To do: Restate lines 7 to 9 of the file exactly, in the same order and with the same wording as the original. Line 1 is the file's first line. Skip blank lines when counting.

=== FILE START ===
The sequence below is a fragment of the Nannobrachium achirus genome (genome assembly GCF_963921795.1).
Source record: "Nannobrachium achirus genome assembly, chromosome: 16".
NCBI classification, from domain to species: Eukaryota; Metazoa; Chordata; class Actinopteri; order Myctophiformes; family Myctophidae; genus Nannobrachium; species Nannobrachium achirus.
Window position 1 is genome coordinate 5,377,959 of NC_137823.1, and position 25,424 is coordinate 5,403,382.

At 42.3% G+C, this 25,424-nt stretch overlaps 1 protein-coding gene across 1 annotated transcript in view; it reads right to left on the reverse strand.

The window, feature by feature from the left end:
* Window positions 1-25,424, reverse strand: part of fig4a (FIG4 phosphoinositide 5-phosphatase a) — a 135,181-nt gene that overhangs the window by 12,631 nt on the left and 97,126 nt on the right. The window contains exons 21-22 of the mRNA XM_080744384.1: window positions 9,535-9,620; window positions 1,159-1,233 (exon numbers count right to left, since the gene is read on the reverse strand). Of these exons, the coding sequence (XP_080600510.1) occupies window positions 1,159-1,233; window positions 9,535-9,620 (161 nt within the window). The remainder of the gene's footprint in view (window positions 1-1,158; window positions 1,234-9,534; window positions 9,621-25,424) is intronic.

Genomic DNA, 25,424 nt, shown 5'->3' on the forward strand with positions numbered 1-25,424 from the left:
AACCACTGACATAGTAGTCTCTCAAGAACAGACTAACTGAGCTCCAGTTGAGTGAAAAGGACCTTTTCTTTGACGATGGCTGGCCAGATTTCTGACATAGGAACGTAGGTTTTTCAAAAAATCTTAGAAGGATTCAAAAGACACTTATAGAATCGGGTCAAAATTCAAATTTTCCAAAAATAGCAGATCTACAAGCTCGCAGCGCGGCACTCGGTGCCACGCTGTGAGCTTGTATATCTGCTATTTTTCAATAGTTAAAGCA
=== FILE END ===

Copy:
* Window positions 1-25,424, reverse strand: part of fig4a (FIG4 phosphoinositide 5-phosphatase a) — a 135,181-nt gene that overhangs the window by 12,631 nt on the left and 97,126 nt on the right. The window contains exons 21-22 of the mRNA XM_080744384.1: window positions 9,535-9,620; window positions 1,159-1,233 (exon numbers count right to left, since the gene is read on the reverse strand). Of these exons, the coding sequence (XP_080600510.1) occupies window positions 1,159-1,233; window positions 9,535-9,620 (161 nt within the window). The remainder of the gene's footprint in view (window positions 1-1,158; window positions 1,234-9,534; window positions 9,621-25,424) is intronic.

Genomic DNA, 25,424 nt, shown 5'->3' on the forward strand with positions numbered 1-25,424 from the left:
AACCACTGACATAGTAGTCTCTCAAGAACAGACTAACTGAGCTCCAGTTGAGTGAAAAGGACCTTTTCTTTGACGATGGCTGGCCAGATTTCTGACATAGGAACGTAGGTTTTTCAAAAAATCTTAGAAGGATTCAAAAGACACTTATAGAATCGGGTCAAAATTCAAATTTTCCAAAAATAGCAGATCTACAAGCTCGCAGCGCGGCACTCGGTGCCACGCTGTGAGCTTGTATATCTGCTATTTTTCAATAGTTAAAGCA